Haifa is the most boring city in the Middle East. So that we misunderstand each other correctly: First of all, this is meant as a compliment. In a region of the world where there is a war, massacre or riot every few years (sometimes all at once) and where every bus ride can turn into a life-threatening adventure (suicide bombers, bombs) – in such a region of the world, boredom means one increase in quality of life.
Second, boredom is relative. Certainly, Haifa can't compete with Tel Aviv when it comes to wild midnight parties. And in its center the city does not contain a four-fold historical jewel case like Jerusalem with its Jewish-Christian-Armenian-Muslim old town.
Haifa is not fashionable, Haifa is not big (a little over 285,000 inhabitants). The Israelis say: "Jerusalem prays, Tel Aviv celebrates, but Haifa slaves away."
There's some truth to that. Haifa was a working-class city from the beginning, the people who lived here toiled either in the port or for the railway company or the oil refinery. There is a nasty rumor that the mayor of Haifa goes through the streets every night at eight o'clock to make sure everyone is in their beds, so they can get up early the next morning and go to work.
“Red Haifa” has retained the charm of a working-class town to this day. But it has charm - even without the superlatives of the two larger cities in the country. For example, if you go to Beautiful View Street (Rehov Jefe Nof) and look down northeast from there, you'll immediately understand that Haifa's genius loci surpasses that of any other place in Israel.
Because Haifa is Mount Carmel - a mountain hump that slopes down to the sea. The whole city is on one of its slopes. And Rehov Jefe Street on the top of Mount Carmel is like a balcony.
The tourist presses against the railing while his gaze wanders down to the harbor with its red cranes, behind which lies the outrageously blue Mediterranean Sea. In the distance on the right you can see the old crusader city of Akko. On the left, container ships lying at anchor. Complicated waves foam onto the beach, and a huge sky arches above it all. Friedrich Hölderlin inevitably comes to mind here and his verse of longing: “The winds blow cool from the sea to warm shores.”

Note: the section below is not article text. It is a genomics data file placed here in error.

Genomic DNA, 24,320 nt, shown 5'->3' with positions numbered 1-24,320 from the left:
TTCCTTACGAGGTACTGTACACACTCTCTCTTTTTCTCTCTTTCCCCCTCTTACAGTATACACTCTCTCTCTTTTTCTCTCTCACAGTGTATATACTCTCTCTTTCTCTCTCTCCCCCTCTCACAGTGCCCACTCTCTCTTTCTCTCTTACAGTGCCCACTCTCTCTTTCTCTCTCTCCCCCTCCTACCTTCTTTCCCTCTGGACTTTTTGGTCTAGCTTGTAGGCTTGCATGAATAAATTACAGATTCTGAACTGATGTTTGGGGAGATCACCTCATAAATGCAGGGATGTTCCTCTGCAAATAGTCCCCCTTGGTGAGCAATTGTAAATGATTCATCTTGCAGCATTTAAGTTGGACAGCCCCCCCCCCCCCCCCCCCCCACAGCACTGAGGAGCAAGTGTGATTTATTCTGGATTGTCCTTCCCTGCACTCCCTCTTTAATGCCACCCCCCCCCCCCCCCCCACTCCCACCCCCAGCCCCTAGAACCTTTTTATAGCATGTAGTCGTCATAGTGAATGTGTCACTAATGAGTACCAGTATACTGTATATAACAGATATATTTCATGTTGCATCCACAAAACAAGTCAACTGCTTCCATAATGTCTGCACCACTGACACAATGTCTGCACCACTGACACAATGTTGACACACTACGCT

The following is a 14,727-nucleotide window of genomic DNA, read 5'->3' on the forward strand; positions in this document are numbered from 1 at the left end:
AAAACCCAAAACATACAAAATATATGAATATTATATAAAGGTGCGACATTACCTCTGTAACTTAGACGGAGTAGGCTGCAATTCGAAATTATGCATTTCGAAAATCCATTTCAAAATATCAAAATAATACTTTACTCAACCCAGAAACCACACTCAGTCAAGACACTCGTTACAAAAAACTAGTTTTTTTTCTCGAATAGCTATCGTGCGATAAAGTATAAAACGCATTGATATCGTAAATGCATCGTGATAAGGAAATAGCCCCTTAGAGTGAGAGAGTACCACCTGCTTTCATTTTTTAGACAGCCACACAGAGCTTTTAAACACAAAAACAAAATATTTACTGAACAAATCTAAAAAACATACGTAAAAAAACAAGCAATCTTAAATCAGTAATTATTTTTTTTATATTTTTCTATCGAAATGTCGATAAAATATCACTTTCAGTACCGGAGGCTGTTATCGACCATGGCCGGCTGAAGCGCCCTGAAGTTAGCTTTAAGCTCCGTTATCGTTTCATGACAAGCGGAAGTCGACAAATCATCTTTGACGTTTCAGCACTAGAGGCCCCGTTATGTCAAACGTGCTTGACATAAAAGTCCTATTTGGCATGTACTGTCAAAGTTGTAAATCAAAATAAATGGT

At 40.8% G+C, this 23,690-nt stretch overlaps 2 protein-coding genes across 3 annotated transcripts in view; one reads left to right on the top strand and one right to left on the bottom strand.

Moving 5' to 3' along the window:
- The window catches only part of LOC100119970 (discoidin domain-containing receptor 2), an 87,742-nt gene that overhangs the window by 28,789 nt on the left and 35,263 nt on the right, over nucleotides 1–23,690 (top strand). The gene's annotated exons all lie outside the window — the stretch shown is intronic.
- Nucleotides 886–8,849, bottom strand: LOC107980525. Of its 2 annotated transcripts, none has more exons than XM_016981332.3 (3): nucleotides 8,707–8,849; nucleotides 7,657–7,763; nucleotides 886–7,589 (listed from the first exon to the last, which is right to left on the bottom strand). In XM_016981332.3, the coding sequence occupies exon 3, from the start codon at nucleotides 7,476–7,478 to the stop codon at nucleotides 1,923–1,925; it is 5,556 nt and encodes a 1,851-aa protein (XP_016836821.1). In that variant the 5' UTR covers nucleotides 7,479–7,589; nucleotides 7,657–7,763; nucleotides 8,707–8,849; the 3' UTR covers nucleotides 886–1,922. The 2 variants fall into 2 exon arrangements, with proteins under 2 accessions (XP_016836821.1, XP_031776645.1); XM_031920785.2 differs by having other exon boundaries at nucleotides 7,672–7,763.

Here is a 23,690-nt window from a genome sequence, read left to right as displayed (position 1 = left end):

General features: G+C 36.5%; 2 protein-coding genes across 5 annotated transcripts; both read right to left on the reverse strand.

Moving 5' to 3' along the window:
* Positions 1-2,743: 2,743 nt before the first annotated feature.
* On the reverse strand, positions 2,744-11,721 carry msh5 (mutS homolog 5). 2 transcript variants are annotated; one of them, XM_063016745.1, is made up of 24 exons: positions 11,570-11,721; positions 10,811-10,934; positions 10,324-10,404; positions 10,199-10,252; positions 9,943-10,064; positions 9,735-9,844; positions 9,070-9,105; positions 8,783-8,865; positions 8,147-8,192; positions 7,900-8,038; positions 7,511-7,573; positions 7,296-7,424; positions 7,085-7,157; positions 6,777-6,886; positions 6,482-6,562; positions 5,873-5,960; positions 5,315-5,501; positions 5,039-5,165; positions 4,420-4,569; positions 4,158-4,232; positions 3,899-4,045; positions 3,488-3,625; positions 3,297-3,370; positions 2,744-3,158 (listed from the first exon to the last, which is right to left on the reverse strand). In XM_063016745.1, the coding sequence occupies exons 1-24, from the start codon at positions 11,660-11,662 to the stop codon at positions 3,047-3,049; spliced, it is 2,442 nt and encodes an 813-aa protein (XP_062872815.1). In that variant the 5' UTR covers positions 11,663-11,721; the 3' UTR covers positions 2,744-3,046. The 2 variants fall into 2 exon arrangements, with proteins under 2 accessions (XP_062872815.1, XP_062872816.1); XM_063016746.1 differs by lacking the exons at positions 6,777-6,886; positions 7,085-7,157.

The refreshing winds are another plus point of Haifa. The greatest attraction, however, are Haifa's Baha'i Gardens — they slope down to the sea below the street balcony in verdant terraces: neatly shaved lawns, flowerbeds, marble fountains, bushes and trees fanatically trimmed to geometry.
In the middle of the green rises a white kitsch gem with a golden dome, which looks like a mosque below and a church with Gothic windows above. This is the shrine of the Bab, who occupies roughly the same position in the Baha'i religion as John the Baptist does in Christianity: He prepared the way for the actual founder of the religion, a prophet named Baha'ullah.
The Baha'i are the consistent do-gooders among the monotheists, they believe in science, in the unity of the human race, in equality between men and women, in education and tolerance, in a revelation that never ends.
In gratitude, these do-gooders were bloodily persecuted from the start in Persia, where their religion originated; to this day they fear for their lives in the Islamic Republic of Iran. But in Israel the gentle Bahai are left in peace. And her terraced garden looks like a fairy tale from the Arabian Nights: a Walt Disney-esque dream through which hundreds of white steps lead. Even people who do not belong to their religion are allowed to romp around here. Only eating, smoking and chewing gum are strictly forbidden in the Baha'i gardens.